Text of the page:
[quote]Pharmacy school costs north of $100,000 as they are almost always private schools [R50]. They do make good money, but consider that you are dealing with the public 24/7.
Wrong. there are plenty of state schools, over 60 of them. And hospital pharmacists as well as home health and numerous other kinds of pharmacists don't deal with the public. They even have nuclear pharmacists
|by Anonymous||reply 54||04/05/2020|
Thanks r54 for providing a long to a public pharmacy school that costs less than $100k all in. I appreciate your informative response.
|by Anonymous||reply 55||04/05/2020|
Graduates with Pharm D degrees also work in some positions within the (enormous) pharmaceutical industry, outside of pharma retail (drugstores, dispensaries, etc.) These are corporate positions in Research & Development, Sales & Marketing, Training, etc. They're challenging and competitive but can be very lucrative.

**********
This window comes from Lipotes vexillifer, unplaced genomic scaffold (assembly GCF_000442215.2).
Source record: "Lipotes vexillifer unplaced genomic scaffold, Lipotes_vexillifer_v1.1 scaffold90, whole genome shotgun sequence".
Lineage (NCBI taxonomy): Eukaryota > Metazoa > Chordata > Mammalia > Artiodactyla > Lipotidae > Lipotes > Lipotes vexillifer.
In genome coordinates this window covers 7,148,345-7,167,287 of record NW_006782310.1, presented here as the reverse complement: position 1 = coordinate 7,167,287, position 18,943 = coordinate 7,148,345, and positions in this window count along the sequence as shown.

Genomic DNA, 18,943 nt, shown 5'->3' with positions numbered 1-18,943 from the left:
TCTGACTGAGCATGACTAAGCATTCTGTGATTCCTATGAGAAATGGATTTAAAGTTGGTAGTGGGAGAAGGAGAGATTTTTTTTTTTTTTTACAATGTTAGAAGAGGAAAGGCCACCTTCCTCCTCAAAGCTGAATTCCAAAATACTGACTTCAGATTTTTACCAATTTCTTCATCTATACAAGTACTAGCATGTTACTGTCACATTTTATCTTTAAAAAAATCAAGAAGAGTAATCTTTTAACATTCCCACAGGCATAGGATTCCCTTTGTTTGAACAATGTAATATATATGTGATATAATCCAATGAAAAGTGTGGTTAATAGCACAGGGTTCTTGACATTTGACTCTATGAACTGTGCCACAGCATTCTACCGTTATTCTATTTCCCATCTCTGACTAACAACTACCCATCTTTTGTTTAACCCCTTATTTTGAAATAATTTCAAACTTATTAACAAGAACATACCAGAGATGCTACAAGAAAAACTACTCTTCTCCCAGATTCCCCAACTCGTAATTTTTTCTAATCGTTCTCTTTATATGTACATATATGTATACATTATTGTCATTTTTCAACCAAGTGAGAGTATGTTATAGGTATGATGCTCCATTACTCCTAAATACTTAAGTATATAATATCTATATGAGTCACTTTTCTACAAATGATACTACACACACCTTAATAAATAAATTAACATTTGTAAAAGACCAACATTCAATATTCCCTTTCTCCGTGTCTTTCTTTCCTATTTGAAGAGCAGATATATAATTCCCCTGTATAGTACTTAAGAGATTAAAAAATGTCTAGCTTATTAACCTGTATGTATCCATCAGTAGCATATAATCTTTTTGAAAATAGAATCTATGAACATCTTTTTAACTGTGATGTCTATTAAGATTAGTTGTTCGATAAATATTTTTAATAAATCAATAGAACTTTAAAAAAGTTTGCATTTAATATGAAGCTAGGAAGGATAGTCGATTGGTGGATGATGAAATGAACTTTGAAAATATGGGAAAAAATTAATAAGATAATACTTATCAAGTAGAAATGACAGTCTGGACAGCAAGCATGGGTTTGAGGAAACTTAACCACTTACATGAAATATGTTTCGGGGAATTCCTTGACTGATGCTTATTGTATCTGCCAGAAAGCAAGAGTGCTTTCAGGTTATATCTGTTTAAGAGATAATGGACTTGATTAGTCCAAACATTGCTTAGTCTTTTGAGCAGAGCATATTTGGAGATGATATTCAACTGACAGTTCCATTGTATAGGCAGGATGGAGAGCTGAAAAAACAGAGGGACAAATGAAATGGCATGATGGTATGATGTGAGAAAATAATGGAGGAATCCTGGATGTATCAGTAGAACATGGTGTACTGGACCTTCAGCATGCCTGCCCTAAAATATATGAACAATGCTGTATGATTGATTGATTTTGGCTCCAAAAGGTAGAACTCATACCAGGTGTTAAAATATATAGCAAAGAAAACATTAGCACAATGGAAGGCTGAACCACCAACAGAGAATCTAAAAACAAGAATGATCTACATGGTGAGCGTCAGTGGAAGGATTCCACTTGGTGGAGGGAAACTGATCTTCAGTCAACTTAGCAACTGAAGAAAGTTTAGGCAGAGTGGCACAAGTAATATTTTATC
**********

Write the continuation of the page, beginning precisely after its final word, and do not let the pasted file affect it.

Anyone around the NY/NJ/PA area should explore this.
|by Anonymous||reply 56||04/05/2020|
[quote]Thanks [R25]. I've known 3 architects in my life (including a LT relationship with one of them): none of them were making very much money, and given their levels of higher education, the work they were doing didn't sound very intellectually or creatively stimulating. Is it some movie/TV cliche that architects are well paid and/or rich?